Her world ends at the edge of the vast domed barrier of energy enclosing all that’s left of humanity. For two hundred years the city has sustained this barrier by harvesting its children’s innate magical energy when they reach adolescence. When it’s Lark’s turn to be harvested, she finds herself trapped in a nightmarish web of experiments and learns she is something out of legend itself: a Renewable, able to regenerate her own power after it’s been stripped.
Forced to flee the only home she knows to avoid life as a human battery, Lark must fight her way through the terrible wilderness beyond the edge of the world. With the city’s clockwork creations close on her heels and a strange wild boy stalking her in the countryside, she must move quickly if she is to have any hope of survival. She’s heard the stories that somewhere to the west are others like her, hidden in secret – but can she stay alive long enough to find them?
AH’s Review – 3.5 Skulls – B
The world of Skylark is a fascinating place. It is a post-apocalyptic world where the inhabitants live in a walled, climate controlled city. The city is powered by a magic that is harvested from its young inhabitants. Most young residents are “harvested” before the age of 12. The main character Lark refers to herself as “…the unharvested freak.”
The story begins as Lark is finally harvested. This is where I had a little sense of déjà vu as the Harvest kind of sounded like the Reaping of another popular young adult novel, minus the fight to the death. Lark is fed an amazing quantity of food, she is tested, and she is poked and prodded and put into a strange machine. There’s something sinister going on, but Lark just can’t seem to remember what it is.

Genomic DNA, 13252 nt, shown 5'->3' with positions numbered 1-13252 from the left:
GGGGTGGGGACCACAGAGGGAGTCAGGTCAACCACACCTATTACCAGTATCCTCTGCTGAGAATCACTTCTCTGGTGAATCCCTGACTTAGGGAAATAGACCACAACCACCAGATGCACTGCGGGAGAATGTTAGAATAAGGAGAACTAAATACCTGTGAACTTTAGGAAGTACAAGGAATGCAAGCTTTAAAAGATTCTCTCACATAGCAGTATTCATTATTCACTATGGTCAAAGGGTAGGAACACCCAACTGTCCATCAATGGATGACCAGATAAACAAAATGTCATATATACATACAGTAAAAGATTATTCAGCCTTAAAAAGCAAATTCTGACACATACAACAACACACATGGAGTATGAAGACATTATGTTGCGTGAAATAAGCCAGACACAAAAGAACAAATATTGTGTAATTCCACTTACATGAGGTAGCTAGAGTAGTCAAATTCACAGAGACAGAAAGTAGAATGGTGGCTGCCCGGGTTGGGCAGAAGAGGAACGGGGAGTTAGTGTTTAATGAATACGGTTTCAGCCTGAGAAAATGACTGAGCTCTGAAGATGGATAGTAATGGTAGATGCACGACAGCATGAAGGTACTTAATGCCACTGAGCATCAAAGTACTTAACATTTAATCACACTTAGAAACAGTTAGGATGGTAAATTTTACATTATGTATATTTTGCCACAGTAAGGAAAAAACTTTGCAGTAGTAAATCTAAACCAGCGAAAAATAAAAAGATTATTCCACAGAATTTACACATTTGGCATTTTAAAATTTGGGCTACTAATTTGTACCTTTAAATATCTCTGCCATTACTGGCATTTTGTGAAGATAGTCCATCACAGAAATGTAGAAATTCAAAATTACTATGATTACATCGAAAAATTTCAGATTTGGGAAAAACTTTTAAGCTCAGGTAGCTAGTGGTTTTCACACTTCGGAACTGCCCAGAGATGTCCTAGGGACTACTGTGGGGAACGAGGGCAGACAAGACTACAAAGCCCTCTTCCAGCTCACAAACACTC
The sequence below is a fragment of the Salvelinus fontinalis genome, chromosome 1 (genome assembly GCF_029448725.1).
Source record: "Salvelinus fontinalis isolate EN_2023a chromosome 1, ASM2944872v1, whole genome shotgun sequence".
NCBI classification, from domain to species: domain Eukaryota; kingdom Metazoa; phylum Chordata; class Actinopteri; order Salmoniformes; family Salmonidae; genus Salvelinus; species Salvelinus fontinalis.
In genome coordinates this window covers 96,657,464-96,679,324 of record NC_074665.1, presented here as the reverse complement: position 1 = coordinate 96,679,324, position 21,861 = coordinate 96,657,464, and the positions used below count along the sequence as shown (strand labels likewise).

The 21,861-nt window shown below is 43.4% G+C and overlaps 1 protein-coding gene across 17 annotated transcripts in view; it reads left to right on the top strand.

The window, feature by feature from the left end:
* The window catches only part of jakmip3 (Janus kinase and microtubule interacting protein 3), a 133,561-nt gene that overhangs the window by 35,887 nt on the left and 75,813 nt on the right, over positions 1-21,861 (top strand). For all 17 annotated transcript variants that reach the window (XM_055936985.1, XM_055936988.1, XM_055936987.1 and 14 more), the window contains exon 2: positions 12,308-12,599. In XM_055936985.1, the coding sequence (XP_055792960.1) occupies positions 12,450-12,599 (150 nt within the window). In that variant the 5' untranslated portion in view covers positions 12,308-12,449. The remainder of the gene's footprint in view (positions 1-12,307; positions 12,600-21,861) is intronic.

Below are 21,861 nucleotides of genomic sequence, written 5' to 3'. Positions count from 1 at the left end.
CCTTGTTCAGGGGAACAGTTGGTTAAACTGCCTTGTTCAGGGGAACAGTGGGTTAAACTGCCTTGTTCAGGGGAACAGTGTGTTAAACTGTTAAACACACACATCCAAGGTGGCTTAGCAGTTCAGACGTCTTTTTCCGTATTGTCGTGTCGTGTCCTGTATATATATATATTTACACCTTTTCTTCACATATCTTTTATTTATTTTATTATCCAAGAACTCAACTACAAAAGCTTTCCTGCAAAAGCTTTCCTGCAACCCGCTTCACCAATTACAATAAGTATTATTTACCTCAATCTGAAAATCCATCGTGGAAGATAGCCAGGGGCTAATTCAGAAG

Then Lark sees the girl with the glass tubes. Here, all I could picture was the Borg Hive Queen from Star Trek, a pretty scary image if there was one. Lark wonders if this is to be her fate. With a little help from someone on the inside, Lark manages to escape and escape her domed city.
And so begins Lark’s life outside the wall. Remember, Lark has never seen the sky, nor has she experienced weather. Most of the plants and animals were extinct due to war. It’s a shame that we don’t get much detail or background about this war but since the story is narrated by Lark, she doesn’t really seem to know anything detailed information about it. Lark had been taught that there is no life outside the walls of her city, only monsters. Imagine her surprise when she finds out that this is not true.
Oh, there are carnivorous trees – freaky. There are also pockets of magic which cause some interesting things. Lark is also able to see ghost images of previous inhabitants before the bombs fell.
Lark is accompanied by Oren, a feral boy with a taste for meat and a pixie. Not your magical little pixies but a clockwork insect shaped flying contraption. Together, they journey to find others like her. Lark and Oren reach the Iron Woods where the squatters are hiding. Oren refuses to enter the woods, fearing death. Lark goes on and finds a group of people.
I really liked Lark’s voice. Lark’s intelligence and her resourcefulness was her saving grace as she was not equipped to live or travel outside her city. Her pleasant manner made it easy for her to be accepted by the people in the Iron Wood. Lark also has surprising powers although they need to be developed further.
One of my favorite characters had to be Nix. Nix was a sentient insect like clockwork contraption that followed Lark throughout her journey. At first, Lark tried to destroy the pixie but later she allowed it to join her.
Skylark is a perfect summer reading book. The heroine is feisty and intelligent and the story is compelling. I enjoyed the mix of fantasy with a touch of clockwork contraptions in a post-apocalyptic world. Skylark is a solid start to the series and I can’t wait to read more.
Series Reading Order:
- Skylark – August 1, 2012
- The Paper Bird – TBA 2013
- The Leaden Sky – TBA 2014
Thank you to NetGalley and the publisher for a review copy of this book.
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